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Re: inner city school problem


From: Jayna Ledbetter (jayna_99_at_TeacherArtExchange)
Date: Thu Oct 26 2000 - 14:56:25 PDT

WOW! It sounds to me like you need to go over your
principal's head- if you have addressed all of these
problems with him or her already. It is not fair for
these students to run off another teacher, especially
since it is your first year. Your situation sounds
familiar. This is my first year teaching, and I had 30
or so in most classes (middle school) and 39 seventh
graders in one class. The other related arts teachers
were struggling also, and I think that since there
were five of us complaining about it and threatening
to quit- we finally got something done. Our counselors
got together and pulled students out. They are now in
an "exploratory" course with a retired teacher who was
nice enough to take them on until we get a new related
arts class. We are hoping for a foreign language
But that is what it took- making the classes
smaller. I had eighth grade classes that I thought
would drive me insane- but I actually look forward to
seeing them now because there are 11 fewer in the
class and I can get to know them! As for an immediate
solution, I would lock up all of the supplies in your
office. They don't deserve them if they are stealing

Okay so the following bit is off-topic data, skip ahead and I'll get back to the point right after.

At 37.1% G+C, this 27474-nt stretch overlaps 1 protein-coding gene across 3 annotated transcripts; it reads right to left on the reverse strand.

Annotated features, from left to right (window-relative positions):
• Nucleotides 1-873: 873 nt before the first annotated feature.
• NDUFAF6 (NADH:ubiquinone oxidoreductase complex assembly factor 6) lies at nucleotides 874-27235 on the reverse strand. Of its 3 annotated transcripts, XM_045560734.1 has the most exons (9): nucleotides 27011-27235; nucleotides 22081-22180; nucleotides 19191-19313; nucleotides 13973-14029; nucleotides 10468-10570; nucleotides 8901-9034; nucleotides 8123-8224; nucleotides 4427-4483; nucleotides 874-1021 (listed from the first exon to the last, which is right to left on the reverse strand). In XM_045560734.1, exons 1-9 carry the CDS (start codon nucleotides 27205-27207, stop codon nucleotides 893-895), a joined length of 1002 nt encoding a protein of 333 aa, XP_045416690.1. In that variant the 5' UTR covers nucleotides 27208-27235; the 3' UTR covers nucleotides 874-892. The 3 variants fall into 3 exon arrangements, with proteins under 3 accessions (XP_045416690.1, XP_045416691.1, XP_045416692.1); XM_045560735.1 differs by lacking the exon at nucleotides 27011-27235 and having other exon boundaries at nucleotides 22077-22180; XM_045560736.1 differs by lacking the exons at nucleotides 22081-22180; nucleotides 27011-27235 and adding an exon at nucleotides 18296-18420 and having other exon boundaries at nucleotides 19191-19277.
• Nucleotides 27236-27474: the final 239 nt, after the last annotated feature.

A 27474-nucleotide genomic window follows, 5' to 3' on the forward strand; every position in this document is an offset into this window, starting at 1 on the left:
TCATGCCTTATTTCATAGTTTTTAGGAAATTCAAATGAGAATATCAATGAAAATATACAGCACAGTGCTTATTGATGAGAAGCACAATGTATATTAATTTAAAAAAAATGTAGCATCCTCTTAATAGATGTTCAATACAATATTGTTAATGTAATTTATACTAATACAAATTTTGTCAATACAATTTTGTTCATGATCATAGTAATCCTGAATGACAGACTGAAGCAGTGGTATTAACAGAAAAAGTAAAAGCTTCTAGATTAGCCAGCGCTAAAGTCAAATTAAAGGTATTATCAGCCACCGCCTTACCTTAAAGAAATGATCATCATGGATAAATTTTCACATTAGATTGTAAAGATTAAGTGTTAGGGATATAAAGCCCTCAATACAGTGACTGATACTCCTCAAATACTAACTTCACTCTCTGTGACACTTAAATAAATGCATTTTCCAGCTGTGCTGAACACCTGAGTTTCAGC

them and destroying them. There are a million drawing
lesson ideas, and a million more art history and
criticism things you could do. I know you are
concerned about the students who need the materials to
express their talents, but I am sure they would be
willing to draw also. So, I would let them have
pencils only- and you can provide these if they won't
bring their own to class. But- give them the crummiest
broken ones you find on the floor or out in the
hallway until they start borrowing from someone else
or bringing their own. Give them zeros for not doing
classwork. Offer them the choice of researching an
artist and writing a report if they don't want to
draw. Forget the classical music- you probably deal
with more of them making fun of it than anything else-
at least I did. If taking away materials does improve
the situation, gradually bring them back by giving
assignments that require step by step instructions
using one medium at a time. I am still dealing with
seventh graders- there are 28 of them as opposed to 39
now- but there are still too many to watch closely.
Walk around that room (mine is huge too)- don't stay
in one place for too long. Have consequences and stand
behind them. Be consistent! Hope this helps.

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